*The 17 local areas sampled separately for the 2008 NIS included six areas that receive federal immunization grant funds and have been included in the NIS every year since its inception in 1994 (District of Columbia; Chicago, Illinois; New York, New York; Philadelphia County, Pennsylvania; Bexar County, Texas; and Houston, Texas). Also included were eight areas chosen by state grantees based on local need that had been included during 1996-2007 (Los Angeles County, California; northern California counties; Santa Clara County, California; Miami-Dade County, Florida; Baltimore, Maryland; Dallas County, Texas; El Paso County, Texas; and eastern/western Washington counties). Also included were three areas sampled for the first time (Madison and St. Clair counties, Illinois; Minneapolis/St. Paul, Minnesota; and Orange County, Florida).

†≥4 doses of diphtheria, tetanus toxoid, and any acellular pertussis vaccine including diphtheria and tetanus toxoid vaccine or diphtheria, tetanus toxoid, and pertussis vaccine, ≥3 doses of poliovirus vaccine; ≥1 dose of measles, mumps, and rubella vaccine; ≥3 doses of Haemophilus influenzae type b vaccine; ≥3 doses of hepatitis B vaccine; and ≥1 dose of varicella vaccine.

‡Additional information about these health objectives is available at http://www.healthypeople.gov/document/html/objectives/14-24.htm.

§In addition to the routinely recommended vaccines included in the 4:3:1:3:3:1 combined series, pneumococcal conjugate vaccine and rotavirus vaccine are two other vaccines that are recommended for young children. Estimated coverage for rotavirus vaccine is not included in this report because the 2006 Advisory Committee on Immunization Practices (ACIP) recommendation did not apply to all children in the survey. Rotavirus coverage will be reported for the first time in the 2009 NIS data in next year's report. Additional information is available at http://www.cdc.gov/mmwr/pdf/rr/rr5512.pdf.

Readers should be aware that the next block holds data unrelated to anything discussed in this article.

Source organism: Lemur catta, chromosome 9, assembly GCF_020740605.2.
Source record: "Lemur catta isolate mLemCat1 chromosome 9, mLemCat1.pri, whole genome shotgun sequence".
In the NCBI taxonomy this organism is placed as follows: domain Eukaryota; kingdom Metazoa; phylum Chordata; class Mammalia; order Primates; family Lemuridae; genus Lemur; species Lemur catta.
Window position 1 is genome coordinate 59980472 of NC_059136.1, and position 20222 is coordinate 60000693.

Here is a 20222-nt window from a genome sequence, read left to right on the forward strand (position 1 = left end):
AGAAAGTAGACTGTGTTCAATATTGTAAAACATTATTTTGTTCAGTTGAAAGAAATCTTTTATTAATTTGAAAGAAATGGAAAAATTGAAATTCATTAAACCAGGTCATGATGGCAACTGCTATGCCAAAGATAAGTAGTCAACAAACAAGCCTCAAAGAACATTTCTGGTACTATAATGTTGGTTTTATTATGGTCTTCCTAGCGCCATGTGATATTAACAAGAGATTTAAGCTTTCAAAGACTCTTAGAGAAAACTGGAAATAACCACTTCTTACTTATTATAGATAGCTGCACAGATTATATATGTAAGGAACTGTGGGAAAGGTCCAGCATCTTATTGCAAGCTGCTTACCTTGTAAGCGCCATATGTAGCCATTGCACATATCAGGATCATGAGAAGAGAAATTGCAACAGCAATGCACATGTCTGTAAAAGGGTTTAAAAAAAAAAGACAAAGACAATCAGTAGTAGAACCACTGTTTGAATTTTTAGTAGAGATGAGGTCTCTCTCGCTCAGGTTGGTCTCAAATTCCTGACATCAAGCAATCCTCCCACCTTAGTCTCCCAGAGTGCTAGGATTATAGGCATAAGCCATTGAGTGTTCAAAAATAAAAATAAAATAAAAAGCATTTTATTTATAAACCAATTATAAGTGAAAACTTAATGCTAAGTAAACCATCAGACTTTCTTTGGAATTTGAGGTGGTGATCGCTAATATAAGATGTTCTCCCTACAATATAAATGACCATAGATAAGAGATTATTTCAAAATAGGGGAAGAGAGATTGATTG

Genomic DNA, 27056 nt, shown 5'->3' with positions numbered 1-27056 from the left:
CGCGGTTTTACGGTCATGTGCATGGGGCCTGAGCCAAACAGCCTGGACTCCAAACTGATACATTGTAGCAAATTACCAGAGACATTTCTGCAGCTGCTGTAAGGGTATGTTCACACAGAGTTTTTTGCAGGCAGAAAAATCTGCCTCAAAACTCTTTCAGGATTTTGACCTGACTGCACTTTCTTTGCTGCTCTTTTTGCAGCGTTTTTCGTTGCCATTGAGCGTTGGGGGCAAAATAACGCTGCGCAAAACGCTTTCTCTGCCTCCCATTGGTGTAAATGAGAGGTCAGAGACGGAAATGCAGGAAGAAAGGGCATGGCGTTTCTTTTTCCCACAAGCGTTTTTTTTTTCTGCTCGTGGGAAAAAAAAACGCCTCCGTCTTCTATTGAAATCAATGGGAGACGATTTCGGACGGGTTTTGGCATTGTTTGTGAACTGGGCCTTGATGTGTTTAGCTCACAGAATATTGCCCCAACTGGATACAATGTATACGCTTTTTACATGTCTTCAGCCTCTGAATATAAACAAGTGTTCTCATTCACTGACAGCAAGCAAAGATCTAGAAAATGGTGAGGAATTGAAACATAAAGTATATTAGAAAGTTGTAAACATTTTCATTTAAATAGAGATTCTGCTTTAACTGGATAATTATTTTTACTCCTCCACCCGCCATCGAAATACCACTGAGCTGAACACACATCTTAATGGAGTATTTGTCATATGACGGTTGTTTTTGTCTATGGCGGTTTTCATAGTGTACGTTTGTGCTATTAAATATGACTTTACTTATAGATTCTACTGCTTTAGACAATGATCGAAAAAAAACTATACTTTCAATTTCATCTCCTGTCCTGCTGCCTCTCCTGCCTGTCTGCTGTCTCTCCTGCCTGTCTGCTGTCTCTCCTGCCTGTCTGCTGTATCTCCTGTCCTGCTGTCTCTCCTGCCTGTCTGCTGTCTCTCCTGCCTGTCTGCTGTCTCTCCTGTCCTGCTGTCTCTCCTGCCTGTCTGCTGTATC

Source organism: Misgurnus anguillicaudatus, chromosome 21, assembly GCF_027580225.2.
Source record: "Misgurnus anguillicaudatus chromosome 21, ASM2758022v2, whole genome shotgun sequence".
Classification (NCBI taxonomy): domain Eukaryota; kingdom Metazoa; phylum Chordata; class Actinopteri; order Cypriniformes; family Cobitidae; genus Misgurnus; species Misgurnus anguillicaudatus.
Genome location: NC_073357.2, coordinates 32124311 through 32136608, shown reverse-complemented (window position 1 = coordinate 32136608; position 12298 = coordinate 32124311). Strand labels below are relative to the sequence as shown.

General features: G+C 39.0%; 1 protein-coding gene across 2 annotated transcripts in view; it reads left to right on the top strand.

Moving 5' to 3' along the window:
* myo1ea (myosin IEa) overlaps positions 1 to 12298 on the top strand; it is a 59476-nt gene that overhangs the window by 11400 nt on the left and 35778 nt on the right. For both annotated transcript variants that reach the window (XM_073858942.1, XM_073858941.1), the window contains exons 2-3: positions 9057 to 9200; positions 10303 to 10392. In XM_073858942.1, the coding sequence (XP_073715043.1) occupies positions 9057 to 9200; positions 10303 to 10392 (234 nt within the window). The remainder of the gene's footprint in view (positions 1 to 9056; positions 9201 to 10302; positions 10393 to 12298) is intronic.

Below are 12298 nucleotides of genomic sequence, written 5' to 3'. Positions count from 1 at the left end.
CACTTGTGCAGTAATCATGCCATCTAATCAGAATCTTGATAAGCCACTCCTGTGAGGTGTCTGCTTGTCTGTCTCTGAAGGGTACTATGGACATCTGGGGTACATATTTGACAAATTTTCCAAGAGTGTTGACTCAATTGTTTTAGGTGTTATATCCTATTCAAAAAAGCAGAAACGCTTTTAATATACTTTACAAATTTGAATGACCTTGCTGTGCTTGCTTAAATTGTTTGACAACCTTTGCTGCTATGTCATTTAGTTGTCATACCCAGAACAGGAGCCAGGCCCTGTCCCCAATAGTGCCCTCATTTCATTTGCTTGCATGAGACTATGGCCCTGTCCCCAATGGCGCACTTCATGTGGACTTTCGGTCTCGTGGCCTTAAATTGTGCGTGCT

%Race was self-reported. Respondents identified as white, black, Asian, or American Indian/Alaska Native are all non-Hispanic. Persons identified as Hispanic might be of any race. Children identified as multiple race selected more than one race category.

¶The poverty status variable categorizes income into (1) at or above the poverty level and (2) below the poverty level. Poverty level was based on 2007 U.S. Census poverty thresholds, available at http://www.census.gov/hhes/www/poverty.html.

#Additional information on the Vaccines for Children program is available at http://www.cdc.gov/vaccines/programs/vfc/default.htm.

**Previous coverage estimates for these antigens among different cohorts or different age groups as well as all NIS childhood estimates from 1996 to present are available at http://www.cdc.gov/vaccines/stats-surv/imz-coverage.htm#chart.

††Additional information available at http://www.healthypeople.gov/document/html/objectives/14-24.htm.